Two South Jersey pharmaceutical sales representatives pleaded guilty in federal court Monday in a widening $28 million kickback scheme, in which New Jersey municipal and educational employees with state prescription plans were used to fraudulently obtain payments for compounded medications.
The two men were described in court as recruiters of employees with these benefit plans who were given a percentage of the reimbursements made to the out-of-state pharmacy that filled the prescriptions for vitamins and scar, anti-fungal, and libido creams. Authorities have said the scheme involved firefighters, teachers, police, and other public employees, mostly centered around Atlantic County.
“Basically, it was a commission on a sale,” said lawyer Rocco Cipparone following the plea of his client, Judd Holt, 42, of Marlton. “He’s really just an ordinary guy who made a judgment error.”
The guilty pleas on Monday bring the total to eight in the conspiracy, including five drug representatives, a Margate physician, a retired Atlantic City firefighter, and a gym-floor installer.
Despite the pleas, Shore towns, including Ventnor and Margate, and school districts including Linwood-based Mainland are still waiting for the other shoe to drop. The governments of Margate, Ventnor, and Atlantic City have all been subpoenaed for records of employees holding the costly prescription plans. Atlantic County Prosecutor Damon Tyner has said the county’s role in the investigation could lead to hundreds of people being charged.
This summer, Tyner and the FBI raided the offices of endocrinologist James Kauffman in what Tyner called a health benefits fraud investigation. Kauffman was charged with weapons offenses after he brandished a gun and threatened to kill himself. He remains jailed in Atlantic County. Kauffman’s wife, April, a Shore radio host and veterans advocate, was murdered in their home in 2012, a crime that remains unsolved.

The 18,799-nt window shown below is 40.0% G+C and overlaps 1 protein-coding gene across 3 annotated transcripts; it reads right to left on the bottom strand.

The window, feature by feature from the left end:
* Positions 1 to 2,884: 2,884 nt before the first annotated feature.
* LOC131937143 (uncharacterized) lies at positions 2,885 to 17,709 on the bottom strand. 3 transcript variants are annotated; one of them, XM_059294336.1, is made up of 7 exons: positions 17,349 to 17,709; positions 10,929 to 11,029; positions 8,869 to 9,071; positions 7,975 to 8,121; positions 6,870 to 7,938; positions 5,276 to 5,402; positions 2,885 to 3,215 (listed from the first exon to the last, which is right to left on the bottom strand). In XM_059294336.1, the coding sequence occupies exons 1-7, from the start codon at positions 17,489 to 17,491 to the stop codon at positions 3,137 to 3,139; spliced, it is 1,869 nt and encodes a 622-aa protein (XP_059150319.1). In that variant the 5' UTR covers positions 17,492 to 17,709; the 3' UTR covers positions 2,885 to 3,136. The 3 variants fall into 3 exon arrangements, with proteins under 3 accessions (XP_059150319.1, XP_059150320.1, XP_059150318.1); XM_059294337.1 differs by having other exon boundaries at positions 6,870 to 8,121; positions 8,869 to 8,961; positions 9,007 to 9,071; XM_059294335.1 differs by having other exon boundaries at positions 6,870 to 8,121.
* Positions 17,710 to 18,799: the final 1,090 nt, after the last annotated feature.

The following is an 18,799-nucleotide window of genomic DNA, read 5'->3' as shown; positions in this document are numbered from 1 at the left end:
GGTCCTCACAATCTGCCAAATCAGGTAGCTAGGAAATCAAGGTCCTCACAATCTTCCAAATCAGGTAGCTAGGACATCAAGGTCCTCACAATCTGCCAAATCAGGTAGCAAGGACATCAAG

Since the summer, the prescription drug scheme has been the subject of relentless rumors and anxiety in Shore towns worried about the potential impacts on their public safety departments and schools.
On Monday, the two guilty pleas were entered separately in short hearings before U.S. District Judge Robert B. Kugler. As did the others, the men pleaded guilty to a charge of conspiring to commit health-care fraud and could face up to 10 years in prison plus restitution and fines.
Holt admitted his role in recruiting people to fill out preprinted prescription forms for the costly medications, which were then signed by a doctor who never examined the recipients or otherwise determined if they needed the drugs. The prescriptions were faxed to an as-yet-unidentified out-of-state compounding pharmacy. The compounded drugs, which are individually mixed based on alleged special needs or allergies, can fetch thousands of dollars a month in reimbursements.
Between January 2015 and April 2016, Holt netted about $95,000 for his role in the scheme, according to Assistant U.S. Attorney R. David Walk, based on about $769,000 in fraudulent reimbursements by the state-administered benefits programs. Walk is assigned to the Health Care and Government Fraud Unit of the U.S. Attorney’s Office in New Jersey.
Holt told the judge he resigned as a pharmaceutical representative last Friday.
The second man, George Gavras, 36, of Moorestown, netted more than $200,000 based on recruiting people for prescriptions worth $679,000, according to the court hearing.
The scheme’s admitted ringleader, Matthew Tedesco, 42, pleaded guilty in August to overseeing the scheme, which involved recruiting firefighters, teachers, and police officers whose benefit plans covered the expensive individualized prescriptions. The money paid to the unidentified compounding pharmacy was then passed along to drug representatives and others who recruited for and were recruited to the scheme. He will be sentenced Dec. 4.